works better discussed altogether at the end of the discussion of
all the schools.  (Or use some other organization - think about
how to best communicate your ideas and organize the paper
accordingly.)

2. Element 2 (Paper 2) (30%) - This paper will be the writeup of your
intellectual history project.  I will hand out guidelines later.

3. Element 3 (Paper 3) (15%) - This paper will be a nonverbal
synthesis of the current research in the area and its historical
roots.  It will also include a nonverbal representation of the
current state of the field.  Guidelines will be promulgated later.

4. Element 4 (Participation) (10%) - I will look for evidence, mostly
in class, that you have completed the assignments, on time, and
have engaged them seriously.  The opportunity here is for you to
continue the development of your own self-discipline and your
powers of effective thinking and reasoning.


SPECIAL REQUEST

An awkward problem sometimes comes up for classes that meet in small
rooms.  It may also be exacerbated in the new building because it is a
sealed building.  The problem has now come up enough times that it
seems better to deal with it directly.  Today's modern perfumes and
colognes and VERY powerful.  A number of students have indicated to me
that they are sensitive to these chemicals, either because of
allergies (I am also among this number), or personal preference.
Because this room is fairly small and not well ventilated, may I
request that all of us refrain (on Tuesdays and Thursdays) from
wearing a scent that can be detected by our neighbors.  Thanks.  I
appreciate your help with this emerging problem of modern technology
and polution!GRADING GUIDELINES

The grading standards for this course will be those adopted by the
School of Education Faculty Policy Council as follows.

School of Education
Indiana University

GUIDELINES FOR GRADES IN GRADUATE EDUCATION COURSES

1.  The following definitions of letter grades are a guide to the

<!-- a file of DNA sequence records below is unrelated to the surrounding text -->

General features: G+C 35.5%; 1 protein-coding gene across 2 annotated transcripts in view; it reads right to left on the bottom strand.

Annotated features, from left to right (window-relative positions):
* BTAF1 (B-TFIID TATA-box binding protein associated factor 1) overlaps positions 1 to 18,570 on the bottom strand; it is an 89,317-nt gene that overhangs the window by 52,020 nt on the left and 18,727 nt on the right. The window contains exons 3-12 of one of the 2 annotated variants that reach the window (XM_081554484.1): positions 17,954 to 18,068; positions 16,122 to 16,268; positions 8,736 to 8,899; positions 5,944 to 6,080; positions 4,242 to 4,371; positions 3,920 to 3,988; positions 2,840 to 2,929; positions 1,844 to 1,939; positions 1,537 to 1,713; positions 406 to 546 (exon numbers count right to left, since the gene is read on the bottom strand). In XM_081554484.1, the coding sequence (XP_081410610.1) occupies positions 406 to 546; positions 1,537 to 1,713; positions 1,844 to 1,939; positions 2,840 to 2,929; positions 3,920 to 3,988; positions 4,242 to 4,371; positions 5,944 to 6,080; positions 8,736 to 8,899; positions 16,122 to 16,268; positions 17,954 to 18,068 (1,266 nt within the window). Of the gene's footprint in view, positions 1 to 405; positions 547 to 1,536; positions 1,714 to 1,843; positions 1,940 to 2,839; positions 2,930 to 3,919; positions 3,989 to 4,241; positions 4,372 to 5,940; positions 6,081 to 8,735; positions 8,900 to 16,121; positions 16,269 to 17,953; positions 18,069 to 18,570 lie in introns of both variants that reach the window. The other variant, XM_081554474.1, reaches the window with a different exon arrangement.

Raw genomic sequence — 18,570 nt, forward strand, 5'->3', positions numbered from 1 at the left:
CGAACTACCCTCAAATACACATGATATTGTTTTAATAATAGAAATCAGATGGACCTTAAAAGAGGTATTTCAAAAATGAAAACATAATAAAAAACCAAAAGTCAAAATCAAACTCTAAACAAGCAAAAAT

evaluation of student performance and an indication to students as
to what level of performance earns a given grade.

A    Extraordinarily high achievement; shows unusually complete
command of the course content and exceptionally high degree
of originality and/or scholarship.

A-   Outstanding achievement; thorough command of the course
content.

B+   Very good work; above average in performance and
comprehension.

B    Good work; solid and acceptable performance.

B-   Fair; acceptable performance on most but not all aspects of
the course.

C+   Not wholly satisfactory; marginal performance on several
aspects of the course.

C    Marginal; minimal performance or comprehension regarding
important aspects of the course.

C-   Largely unsatisfactory; inadequate performance or
comprehension regarding most aspects of the course.

D+ }
D  } Unacceptable work; performance or comprehension falls
substantially below acceptable standards.
D- }

F    Wholly unacceptable; little or no command of the course
content.

Counseling by the department is recommended if the final grade is C or
below; Students' suitability for continuation in the program should be
reconsidered if the final grade is below C-.

2.  The above definitions are to be applied to all levels of graduate
courses in the School of Education.  In 400 and 500 level
Education courses taken for graduate credit the modal grade is
expected to be B.  This means that more Bs (including B+ and B-)
will be awarded than any other grade.  Cs should not be
unexpected, particularly in larger enrollment classes.  Students
in 600 and 700 level Education courses are assumed to be more
highly selected and more highly motivated than those in lower
numbered courses, consequently they are expected to perform very
well.  It would not be unusual, therefore to have distributions
with more A's than any other grade in these classes.

NOTE:  The School of Education requires an average of 3.0 to remain in
good standing.  No grade lower than a C counts toward a degree.  Any
graduate program expects students to earn more A's than C's, but C's
will be given for marginal work.